When people think of dog breed discrimination, they often think of pit bulls. The term “pit bull” is most often used today to describe a dog of a certain appearance.
Dogs that are referred to as “pit bulls” or “pit bull mixes” commonly have breeds in their lineage such as Pit Bull Terrier, Staffordshire Bull Terrier, American Bulldog and Bull Terrier. Such dogs are the target of breed discrimination and breed specific legislation in many states. Such legislation makes it easier for shelters to dispose of these animals.
Many times, however, these dogs are just mixed breeds that have none of the aforementioned breeds in their lineage. We at VOCAL believe that each of these dogs should be assessed as an individual. While we appreciate that people choose specific dog breeds as pets based on their temperament and disposition, we think the Animal Farm Foundation says it best in regard to “pit bulls”:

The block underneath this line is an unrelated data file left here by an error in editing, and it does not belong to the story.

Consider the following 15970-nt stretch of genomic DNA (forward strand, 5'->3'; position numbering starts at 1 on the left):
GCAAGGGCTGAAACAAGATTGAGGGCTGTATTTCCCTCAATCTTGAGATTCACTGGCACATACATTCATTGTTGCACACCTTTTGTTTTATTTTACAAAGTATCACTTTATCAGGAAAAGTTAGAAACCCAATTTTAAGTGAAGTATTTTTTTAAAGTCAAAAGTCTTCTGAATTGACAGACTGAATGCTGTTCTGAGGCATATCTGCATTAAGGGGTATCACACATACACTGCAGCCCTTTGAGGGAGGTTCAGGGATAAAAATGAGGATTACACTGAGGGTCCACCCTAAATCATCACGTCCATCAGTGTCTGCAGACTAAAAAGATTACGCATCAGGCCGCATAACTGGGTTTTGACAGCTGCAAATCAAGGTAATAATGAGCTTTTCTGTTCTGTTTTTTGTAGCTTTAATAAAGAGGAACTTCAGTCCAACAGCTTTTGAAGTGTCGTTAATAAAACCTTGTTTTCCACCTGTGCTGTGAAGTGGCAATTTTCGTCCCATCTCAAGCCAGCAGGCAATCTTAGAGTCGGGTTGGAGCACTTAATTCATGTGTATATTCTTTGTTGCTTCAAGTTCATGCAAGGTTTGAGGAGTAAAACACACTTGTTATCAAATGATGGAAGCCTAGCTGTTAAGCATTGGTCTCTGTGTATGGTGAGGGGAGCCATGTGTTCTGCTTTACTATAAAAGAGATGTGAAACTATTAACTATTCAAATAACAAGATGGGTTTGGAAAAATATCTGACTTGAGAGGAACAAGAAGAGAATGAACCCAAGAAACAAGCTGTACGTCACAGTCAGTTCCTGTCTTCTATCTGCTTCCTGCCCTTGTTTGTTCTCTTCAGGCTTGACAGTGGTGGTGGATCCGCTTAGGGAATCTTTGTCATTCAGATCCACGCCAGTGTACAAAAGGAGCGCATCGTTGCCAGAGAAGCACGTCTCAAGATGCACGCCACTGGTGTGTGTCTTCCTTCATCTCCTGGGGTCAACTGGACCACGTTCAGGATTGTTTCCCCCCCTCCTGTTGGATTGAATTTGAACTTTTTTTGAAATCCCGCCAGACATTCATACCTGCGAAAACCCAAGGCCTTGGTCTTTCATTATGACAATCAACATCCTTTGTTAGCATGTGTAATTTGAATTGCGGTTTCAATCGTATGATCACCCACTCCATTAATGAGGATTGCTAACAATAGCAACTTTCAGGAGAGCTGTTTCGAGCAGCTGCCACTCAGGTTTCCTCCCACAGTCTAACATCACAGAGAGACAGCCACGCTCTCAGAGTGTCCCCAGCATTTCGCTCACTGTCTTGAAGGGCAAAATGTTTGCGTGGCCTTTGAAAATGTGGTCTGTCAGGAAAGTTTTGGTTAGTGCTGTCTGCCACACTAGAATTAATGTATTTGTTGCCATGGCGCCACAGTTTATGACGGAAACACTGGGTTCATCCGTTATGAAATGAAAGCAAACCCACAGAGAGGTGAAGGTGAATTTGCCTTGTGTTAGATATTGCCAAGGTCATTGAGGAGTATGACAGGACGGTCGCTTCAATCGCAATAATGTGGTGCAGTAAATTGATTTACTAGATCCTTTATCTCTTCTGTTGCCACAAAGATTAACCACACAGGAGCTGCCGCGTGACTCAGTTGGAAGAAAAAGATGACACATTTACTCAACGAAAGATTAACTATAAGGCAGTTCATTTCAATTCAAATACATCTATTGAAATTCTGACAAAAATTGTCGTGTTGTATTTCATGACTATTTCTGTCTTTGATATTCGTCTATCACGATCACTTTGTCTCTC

“Since ‘pit bull’ is not a breed of dog recognized by any kennel clubs and there is no agreed upon definition for what a ‘pit bull’ is, it is impossible to apply breed traits to the genetically incoherent group of dogs… A label will stick with a dog for the rest of its life… [and] can mean discrimination, losing its home, or even death.”
With that said, the most highly euthanized type of dog in American shelters is the dog labeled as the “pit bull” type dog. These dogs account for more than 25 percent of all animals killed in shelters. This is a result of over-breeding, dog discrimination, lack of training and irresponsible ownership in general.
This is where VOCAL’s spay and neuter program could help with this issue and also help Marion County become a “no kill county.